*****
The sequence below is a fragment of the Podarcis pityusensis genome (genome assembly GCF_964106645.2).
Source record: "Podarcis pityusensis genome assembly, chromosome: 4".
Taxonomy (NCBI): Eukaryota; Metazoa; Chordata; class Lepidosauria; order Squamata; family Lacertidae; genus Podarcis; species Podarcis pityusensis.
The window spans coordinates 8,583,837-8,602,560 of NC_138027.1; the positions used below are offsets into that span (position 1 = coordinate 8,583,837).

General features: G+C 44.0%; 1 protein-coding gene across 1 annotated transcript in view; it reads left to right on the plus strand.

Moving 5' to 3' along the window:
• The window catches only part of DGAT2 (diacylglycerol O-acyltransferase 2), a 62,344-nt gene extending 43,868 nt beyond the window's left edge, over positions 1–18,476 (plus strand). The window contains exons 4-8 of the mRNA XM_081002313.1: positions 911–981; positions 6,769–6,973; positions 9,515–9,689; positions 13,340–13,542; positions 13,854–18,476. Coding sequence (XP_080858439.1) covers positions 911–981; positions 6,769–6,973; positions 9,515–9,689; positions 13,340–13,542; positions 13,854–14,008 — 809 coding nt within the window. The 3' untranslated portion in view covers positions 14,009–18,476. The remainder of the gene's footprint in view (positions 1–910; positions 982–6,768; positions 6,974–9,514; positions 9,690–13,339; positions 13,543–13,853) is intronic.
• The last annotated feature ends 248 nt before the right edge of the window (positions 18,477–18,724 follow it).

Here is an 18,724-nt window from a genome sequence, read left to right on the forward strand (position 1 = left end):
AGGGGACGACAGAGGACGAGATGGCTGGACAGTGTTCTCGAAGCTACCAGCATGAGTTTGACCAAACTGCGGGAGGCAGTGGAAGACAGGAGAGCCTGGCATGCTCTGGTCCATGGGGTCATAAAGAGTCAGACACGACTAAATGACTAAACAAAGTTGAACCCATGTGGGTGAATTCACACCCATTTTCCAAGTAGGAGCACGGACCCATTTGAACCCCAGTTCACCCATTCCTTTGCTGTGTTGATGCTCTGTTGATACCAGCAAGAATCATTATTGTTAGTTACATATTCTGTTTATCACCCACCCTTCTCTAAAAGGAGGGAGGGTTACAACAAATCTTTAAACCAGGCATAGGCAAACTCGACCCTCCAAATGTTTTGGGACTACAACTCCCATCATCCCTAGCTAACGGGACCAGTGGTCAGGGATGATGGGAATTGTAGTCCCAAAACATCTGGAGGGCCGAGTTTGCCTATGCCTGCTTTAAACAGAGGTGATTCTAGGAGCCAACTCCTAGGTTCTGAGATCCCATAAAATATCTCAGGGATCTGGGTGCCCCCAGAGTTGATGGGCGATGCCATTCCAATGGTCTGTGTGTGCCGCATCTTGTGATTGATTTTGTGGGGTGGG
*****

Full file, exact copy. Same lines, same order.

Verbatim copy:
The sequence below is a fragment of the Podarcis pityusensis genome (genome assembly GCF_964106645.2).
Source record: "Podarcis pityusensis genome assembly, chromosome: 4".
Taxonomy (NCBI): Eukaryota; Metazoa; Chordata; class Lepidosauria; order Squamata; family Lacertidae; genus Podarcis; species Podarcis pityusensis.
The window spans coordinates 8,583,837-8,602,560 of NC_138027.1; the positions used below are offsets into that span (position 1 = coordinate 8,583,837).

General features: G+C 44.0%; 1 protein-coding gene across 1 annotated transcript in view; it reads left to right on the plus strand.

Moving 5' to 3' along the window:
• The window catches only part of DGAT2 (diacylglycerol O-acyltransferase 2), a 62,344-nt gene extending 43,868 nt beyond the window's left edge, over positions 1–18,476 (plus strand). The window contains exons 4-8 of the mRNA XM_081002313.1: positions 911–981; positions 6,769–6,973; positions 9,515–9,689; positions 13,340–13,542; positions 13,854–18,476. Coding sequence (XP_080858439.1) covers positions 911–981; positions 6,769–6,973; positions 9,515–9,689; positions 13,340–13,542; positions 13,854–14,008 — 809 coding nt within the window. The 3' untranslated portion in view covers positions 14,009–18,476. The remainder of the gene's footprint in view (positions 1–910; positions 982–6,768; positions 6,974–9,514; positions 9,690–13,339; positions 13,543–13,853) is intronic.
• The last annotated feature ends 248 nt before the right edge of the window (positions 18,477–18,724 follow it).

Here is an 18,724-nt window from a genome sequence, read left to right on the forward strand (position 1 = left end):
AGGGGACGACAGAGGACGAGATGGCTGGACAGTGTTCTCGAAGCTACCAGCATGAGTTTGACCAAACTGCGGGAGGCAGTGGAAGACAGGAGAGCCTGGCATGCTCTGGTCCATGGGGTCATAAAGAGTCAGACACGACTAAATGACTAAACAAAGTTGAACCCATGTGGGTGAATTCACACCCATTTTCCAAGTAGGAGCACGGACCCATTTGAACCCCAGTTCACCCATTCCTTTGCTGTGTTGATGCTCTGTTGATACCAGCAAGAATCATTATTGTTAGTTACATATTCTGTTTATCACCCACCCTTCTCTAAAAGGAGGGAGGGTTACAACAAATCTTTAAACCAGGCATAGGCAAACTCGACCCTCCAAATGTTTTGGGACTACAACTCCCATCATCCCTAGCTAACGGGACCAGTGGTCAGGGATGATGGGAATTGTAGTCCCAAAACATCTGGAGGGCCGAGTTTGCCTATGCCTGCTTTAAACAGAGGTGATTCTAGGAGCCAACTCCTAGGTTCTGAGATCCCATAAAATATCTCAGGGATCTGGGTGCCCCCAGAGTTGATGGGCGATGCCATTCCAATGGTCTGTGTGTGCCGCATCTTGTGATTGATTTTGTGGGGTGGG